Clippers get Marcus Morris back and at his best, but also James Harden’s best in loss

Brooklyn Nets guard James Harden strains to get past Clippers forward Marcus Morris Sr. in the first half at Crypto.com Arena Monday. (Robert Gauthier / Los Angeles Times)

Much of the preseason discussion surrounding the Clippers centered on the return of so-called Indiana Paul — the version of Paul George who thrived as the undisputed No.1 option while playing with the Pacers to begin his career — and how the experience could inform how he might play under similar circumstances, with Kawhi Leonard recovering from injury.

With a torn elbow ligament knocking George out of the lineup for at least three weeks, the conversation needs reframing after Monday night’s 124-108 loss to Brooklyn: How likely is a return of New York Marcus?

Marcus Morris Sr. spent only half a season with the Knicks in 2019-20, but the veteran was at his most prolific playing the role of their go-to scorer: a career-high 19.6 points and 4.6 free-throw attempts to go with 43.9% three-point shooting.

The Clippers (17-17) envision using this time without George as a testing ground for young players who otherwise would have difficulty finding playing time — opportunities they hope will develop such players into solid rotation pieces in coming seasons, as bona fide championship pursuits resume. But the Clippers also want to win now, and without their leading scorer, points are a precious commodity.

“We got to find ways to pick up this scoring and win these games,” guard Eric Bledsoe said.

Enter Morris, who returned to Crypto.com Arena on Monday after missing four games because of the NBA’s COVID-19 protocols and stepped immediately into a top-scorer responsibility.

In 27 minutes, Morris finished with the kind of shooting night that would stand out at any point of the schedule, let alone after missing several games. In fact, he had been on the court for conditioning work for only a couple of days since being cleared to return. He scored 24 points with six assists and five rebounds. He made six of 13 shots, four of seven three-pointers, and all eight free throws — drilling spot-up three-pointers as well as his baseline fadeaway staple.

Coach Tyronn Lue criticized himself for playing Morris too many first-half minutes and seeing Morris tire, but praised his “great burst of energy” to open the second half.

“Being in the league 11 years with the credentials he has, guys listen to him,” Lue said. “It’s good to have him back. He’s one of our better scorers on our team. He’s one of our leaders.”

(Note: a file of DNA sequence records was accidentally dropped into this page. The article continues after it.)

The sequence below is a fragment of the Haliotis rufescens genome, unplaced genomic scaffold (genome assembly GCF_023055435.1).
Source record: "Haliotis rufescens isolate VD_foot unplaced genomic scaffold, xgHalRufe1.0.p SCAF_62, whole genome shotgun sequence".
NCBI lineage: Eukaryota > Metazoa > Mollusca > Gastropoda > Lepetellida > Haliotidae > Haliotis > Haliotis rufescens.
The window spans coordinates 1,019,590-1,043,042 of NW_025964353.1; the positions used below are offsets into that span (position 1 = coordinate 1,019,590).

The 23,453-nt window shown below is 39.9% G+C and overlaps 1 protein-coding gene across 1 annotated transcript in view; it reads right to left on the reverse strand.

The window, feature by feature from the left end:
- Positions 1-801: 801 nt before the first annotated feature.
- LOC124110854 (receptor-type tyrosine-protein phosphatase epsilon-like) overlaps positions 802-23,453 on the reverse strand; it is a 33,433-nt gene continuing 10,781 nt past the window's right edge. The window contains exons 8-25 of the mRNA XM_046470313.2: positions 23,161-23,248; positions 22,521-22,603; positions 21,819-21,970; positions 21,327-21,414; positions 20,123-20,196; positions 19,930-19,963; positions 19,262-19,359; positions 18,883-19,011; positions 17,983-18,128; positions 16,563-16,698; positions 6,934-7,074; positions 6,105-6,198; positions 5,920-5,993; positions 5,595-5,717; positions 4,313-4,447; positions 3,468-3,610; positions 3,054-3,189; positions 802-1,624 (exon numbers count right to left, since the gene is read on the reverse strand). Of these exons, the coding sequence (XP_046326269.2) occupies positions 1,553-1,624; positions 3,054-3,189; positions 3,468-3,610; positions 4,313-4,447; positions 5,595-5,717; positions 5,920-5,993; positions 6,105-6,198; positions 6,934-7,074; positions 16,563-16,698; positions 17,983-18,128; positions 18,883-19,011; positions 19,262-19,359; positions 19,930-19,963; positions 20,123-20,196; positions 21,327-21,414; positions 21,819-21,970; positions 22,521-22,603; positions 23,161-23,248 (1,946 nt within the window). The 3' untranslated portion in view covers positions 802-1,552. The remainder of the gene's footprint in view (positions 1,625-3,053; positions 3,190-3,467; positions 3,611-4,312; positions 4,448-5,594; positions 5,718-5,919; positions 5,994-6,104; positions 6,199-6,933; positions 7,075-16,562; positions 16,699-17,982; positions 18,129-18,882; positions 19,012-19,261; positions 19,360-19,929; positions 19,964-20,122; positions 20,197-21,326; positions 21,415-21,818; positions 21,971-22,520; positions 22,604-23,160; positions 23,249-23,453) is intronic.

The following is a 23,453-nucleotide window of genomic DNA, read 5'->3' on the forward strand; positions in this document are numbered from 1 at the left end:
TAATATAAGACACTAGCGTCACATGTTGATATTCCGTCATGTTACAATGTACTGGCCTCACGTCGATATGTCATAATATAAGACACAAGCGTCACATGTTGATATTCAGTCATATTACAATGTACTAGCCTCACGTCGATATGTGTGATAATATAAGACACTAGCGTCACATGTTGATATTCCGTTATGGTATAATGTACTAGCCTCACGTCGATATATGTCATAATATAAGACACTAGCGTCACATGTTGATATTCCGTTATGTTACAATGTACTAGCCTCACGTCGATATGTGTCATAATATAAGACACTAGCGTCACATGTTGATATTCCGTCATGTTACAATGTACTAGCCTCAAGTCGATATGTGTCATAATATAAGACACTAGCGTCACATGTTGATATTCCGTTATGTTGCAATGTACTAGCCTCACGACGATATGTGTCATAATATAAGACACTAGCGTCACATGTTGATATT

But it was the player Morris hugged before tipoff who dictated the pace of play and made Brooklyn (23-9) appear unstoppable against the team holding the NBA’s fourth-best defensive rating — even as the Nets were without Kevin Durant and numerous other contributors because of the protocols. James Harden, who so rarely has looked like himself this season while shooting a career low from the field, looked like Houston Harden again — 39 points to tie a season high with 15 assists that led to 33 additional points and eight rebounds.

In the final minute of the second quarter, Morris shook his head, clearly annoyed, after missing a second consecutive shot and seeing Harden unaccounted for and leaking out for an easy transition layup. It capped a first half in which Harden scored 22 points and dished eight assists for 17 additional points to pull the Nets out of an eight-point deficit before leading 71-55 at halftime.

Bledsoe added 15 points and Luke Kennard 10 for the Clippers. Xavier Moon, making his NBA debut amid a lineup of reserves, made his first field goal. Keon Johnson registered the first two three-pointers of his career.

Brooklyn Nets forward Nic Claxton shoots over Clippers forward Marcus Morris Sr.

Brooklyn Nets forward Nic Claxton shoots over Clippers forward Marcus Morris Sr. in the first half at Crypto.com Arena Monday. (Robert Gauthier / Los Angeles Times)

Morris made his first two three-pointers of the second half, but they cut the deficit to just 13 each time because the Clippers’ defense was repeatedly sliced open behind a scheme that sought to pressure Harden beyond the perimeter, but in so doing left reams of open space in the middle of the court where Nets teammates like DeAndre’ Bembry and Bruce Brown caught pocket passes behind the first line of Clippers defenders and found open shooters.

And this was without leading scorer Durant, whom the Nets expect to be cleared from health and safety protocols in time for the Clippers’ Saturday visit to Brooklyn. The Clippers have been without their defensive coordinator, Dan Craig, since Dec.13 because of knee surgery. With so much uncertainty around who is and is not available from night to night, Lue has asked his team to focus on what it can control — namely, the defensive principles that so often have helped their short-handed roster.

“I’m pretty happy,” Lue said before tipoff. “I think we got to get better just with our communication. Guys don’t talk a lot. We’re quiet on the court.”

But of the Nets’ 124 points, 74 came in the paint, where Brooklyn shot 71%.

Toward the end of the third quarter, Morris checked out for a final time and talked with Lue at the scorer’s table. His shorter-than-usual night was over. A long month, or more, for the Clippers without George could be just beginning.

Etc.

Six days after signing a 10-day contract using the hardship exception, center Moses Wright entered the protocols Monday. Wright joins guards Reggie Jackson and Jay Scrubb in the protocols.

This story originally appeared in Los Angeles Times.